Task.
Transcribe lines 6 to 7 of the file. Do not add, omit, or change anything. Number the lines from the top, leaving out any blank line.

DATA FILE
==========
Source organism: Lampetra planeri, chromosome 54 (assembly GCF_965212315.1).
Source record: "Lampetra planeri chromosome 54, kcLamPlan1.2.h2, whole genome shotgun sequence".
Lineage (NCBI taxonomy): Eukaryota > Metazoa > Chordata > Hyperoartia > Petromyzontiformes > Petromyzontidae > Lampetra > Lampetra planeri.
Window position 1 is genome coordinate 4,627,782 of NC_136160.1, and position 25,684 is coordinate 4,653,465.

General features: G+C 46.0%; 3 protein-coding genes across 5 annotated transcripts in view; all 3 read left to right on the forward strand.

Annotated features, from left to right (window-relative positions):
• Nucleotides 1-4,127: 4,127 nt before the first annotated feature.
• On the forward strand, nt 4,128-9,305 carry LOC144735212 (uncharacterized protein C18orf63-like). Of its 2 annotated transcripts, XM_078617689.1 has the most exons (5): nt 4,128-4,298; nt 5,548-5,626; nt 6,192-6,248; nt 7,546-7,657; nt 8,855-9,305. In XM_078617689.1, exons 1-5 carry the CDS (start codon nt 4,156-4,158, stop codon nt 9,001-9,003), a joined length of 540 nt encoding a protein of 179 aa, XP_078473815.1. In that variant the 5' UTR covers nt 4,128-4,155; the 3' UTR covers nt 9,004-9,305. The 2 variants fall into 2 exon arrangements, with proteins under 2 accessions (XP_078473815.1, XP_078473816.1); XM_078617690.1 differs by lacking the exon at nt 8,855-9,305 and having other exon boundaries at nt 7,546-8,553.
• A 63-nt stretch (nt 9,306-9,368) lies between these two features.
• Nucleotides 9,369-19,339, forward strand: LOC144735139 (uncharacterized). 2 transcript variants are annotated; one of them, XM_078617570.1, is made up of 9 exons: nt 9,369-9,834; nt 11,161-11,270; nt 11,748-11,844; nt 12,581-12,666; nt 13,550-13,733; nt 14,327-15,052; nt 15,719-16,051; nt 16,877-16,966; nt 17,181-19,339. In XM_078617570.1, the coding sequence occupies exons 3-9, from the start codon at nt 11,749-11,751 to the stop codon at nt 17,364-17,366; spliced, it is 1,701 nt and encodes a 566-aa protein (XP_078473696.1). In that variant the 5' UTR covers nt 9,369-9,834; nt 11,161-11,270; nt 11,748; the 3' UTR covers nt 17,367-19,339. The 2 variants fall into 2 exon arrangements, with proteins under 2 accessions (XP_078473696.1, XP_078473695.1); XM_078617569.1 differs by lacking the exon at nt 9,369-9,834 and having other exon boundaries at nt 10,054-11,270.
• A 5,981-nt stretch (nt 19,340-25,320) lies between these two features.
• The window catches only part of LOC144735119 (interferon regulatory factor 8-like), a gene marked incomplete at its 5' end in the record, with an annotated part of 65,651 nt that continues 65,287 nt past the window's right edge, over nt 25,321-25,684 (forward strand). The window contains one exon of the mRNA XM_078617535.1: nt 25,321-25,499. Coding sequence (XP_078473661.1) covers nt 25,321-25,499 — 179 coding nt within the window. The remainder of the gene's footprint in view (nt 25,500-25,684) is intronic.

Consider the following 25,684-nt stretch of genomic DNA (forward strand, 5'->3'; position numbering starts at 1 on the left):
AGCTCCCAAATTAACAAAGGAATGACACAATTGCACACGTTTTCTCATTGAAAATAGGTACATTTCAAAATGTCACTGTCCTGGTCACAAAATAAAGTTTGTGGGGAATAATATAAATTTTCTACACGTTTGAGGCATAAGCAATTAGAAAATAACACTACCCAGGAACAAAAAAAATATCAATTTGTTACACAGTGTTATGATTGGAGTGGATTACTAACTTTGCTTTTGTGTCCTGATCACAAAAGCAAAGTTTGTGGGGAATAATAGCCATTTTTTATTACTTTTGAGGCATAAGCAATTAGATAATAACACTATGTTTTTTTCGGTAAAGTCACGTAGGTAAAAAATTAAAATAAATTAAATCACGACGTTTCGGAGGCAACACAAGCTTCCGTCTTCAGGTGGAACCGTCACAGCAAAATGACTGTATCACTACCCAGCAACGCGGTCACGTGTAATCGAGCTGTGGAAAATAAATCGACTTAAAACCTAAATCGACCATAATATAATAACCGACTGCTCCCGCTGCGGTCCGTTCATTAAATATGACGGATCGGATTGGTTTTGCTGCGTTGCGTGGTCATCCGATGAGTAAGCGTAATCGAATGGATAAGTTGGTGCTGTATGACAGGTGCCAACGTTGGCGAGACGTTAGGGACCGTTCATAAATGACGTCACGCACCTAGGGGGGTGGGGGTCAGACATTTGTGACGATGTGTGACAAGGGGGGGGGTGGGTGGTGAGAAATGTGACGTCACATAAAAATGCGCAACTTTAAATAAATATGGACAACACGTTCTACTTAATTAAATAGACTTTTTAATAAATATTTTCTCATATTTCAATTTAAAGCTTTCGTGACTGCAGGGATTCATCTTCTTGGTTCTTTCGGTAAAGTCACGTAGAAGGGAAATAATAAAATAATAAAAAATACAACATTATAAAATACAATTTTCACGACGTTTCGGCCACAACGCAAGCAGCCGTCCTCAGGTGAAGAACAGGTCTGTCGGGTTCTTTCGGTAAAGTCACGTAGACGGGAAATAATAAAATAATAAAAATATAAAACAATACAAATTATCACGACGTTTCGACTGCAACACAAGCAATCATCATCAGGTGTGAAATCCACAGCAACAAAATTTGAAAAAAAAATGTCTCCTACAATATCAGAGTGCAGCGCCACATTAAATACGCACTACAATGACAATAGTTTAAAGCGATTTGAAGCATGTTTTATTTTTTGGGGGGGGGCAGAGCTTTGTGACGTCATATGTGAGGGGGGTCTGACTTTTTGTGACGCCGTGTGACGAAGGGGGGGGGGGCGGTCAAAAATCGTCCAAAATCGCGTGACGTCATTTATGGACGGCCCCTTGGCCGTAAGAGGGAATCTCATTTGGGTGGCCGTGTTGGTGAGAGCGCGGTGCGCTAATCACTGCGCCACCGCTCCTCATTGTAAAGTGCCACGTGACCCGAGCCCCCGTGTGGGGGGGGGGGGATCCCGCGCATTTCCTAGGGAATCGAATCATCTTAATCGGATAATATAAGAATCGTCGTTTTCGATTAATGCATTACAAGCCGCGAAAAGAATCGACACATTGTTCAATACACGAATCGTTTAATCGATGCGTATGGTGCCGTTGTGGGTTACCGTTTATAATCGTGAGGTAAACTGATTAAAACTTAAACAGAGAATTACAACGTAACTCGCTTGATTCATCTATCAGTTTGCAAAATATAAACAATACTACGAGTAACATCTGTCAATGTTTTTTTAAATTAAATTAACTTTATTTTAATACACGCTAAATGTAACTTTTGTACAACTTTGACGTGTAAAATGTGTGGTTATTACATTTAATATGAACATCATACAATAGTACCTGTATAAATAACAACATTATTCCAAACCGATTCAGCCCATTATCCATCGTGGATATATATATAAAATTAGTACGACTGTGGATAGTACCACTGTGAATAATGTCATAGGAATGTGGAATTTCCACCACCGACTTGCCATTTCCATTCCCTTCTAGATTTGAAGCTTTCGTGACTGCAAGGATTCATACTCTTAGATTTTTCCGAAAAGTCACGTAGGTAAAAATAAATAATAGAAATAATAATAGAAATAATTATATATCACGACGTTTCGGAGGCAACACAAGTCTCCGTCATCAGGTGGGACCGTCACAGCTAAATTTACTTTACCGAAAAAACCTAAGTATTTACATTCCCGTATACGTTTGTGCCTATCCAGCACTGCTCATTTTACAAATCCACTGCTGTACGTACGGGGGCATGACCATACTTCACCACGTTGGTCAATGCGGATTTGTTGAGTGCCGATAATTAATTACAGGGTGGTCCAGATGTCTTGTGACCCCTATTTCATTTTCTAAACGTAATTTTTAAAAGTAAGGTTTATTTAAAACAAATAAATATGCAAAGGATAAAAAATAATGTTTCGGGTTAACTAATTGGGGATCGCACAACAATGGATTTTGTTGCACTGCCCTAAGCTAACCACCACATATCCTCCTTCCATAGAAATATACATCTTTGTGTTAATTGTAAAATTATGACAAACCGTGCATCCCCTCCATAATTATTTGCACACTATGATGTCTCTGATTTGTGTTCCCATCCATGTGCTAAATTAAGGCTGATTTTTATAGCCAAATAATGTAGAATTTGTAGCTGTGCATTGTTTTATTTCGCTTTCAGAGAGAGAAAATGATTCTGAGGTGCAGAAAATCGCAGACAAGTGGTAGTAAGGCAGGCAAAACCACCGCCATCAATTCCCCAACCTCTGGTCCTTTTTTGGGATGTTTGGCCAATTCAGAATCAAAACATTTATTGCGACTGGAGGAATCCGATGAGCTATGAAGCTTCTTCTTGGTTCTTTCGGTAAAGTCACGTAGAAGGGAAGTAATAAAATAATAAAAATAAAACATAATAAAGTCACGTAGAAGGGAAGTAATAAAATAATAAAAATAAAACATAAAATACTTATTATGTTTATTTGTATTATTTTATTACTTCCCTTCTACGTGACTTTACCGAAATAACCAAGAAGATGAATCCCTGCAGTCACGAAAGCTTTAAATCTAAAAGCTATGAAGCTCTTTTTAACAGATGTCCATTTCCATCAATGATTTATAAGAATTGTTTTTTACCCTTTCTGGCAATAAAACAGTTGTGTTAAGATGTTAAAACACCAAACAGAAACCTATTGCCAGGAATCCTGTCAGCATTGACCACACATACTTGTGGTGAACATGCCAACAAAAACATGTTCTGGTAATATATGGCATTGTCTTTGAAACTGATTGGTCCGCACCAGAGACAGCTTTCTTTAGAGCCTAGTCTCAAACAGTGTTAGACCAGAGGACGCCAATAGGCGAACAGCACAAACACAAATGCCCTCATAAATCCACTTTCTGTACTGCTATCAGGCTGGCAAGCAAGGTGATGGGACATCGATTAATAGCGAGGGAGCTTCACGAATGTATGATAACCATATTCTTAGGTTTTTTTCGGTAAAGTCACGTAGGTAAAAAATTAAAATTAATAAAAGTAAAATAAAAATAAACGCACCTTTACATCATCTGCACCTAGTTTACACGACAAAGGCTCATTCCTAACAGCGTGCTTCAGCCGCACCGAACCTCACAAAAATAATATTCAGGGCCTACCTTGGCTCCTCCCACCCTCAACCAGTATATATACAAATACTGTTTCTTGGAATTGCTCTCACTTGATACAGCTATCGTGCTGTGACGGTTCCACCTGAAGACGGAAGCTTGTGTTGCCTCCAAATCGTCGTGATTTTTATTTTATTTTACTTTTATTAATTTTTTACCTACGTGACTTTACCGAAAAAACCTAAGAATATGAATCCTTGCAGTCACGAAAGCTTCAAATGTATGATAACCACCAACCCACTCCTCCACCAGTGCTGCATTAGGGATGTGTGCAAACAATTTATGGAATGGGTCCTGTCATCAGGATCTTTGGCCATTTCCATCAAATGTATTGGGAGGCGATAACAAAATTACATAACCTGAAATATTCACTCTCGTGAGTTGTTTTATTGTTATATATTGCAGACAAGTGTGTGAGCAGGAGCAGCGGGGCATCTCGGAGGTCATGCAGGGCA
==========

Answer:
Annotated features, from left to right (window-relative positions):
• Nucleotides 1-4,127: 4,127 nt before the first annotated feature.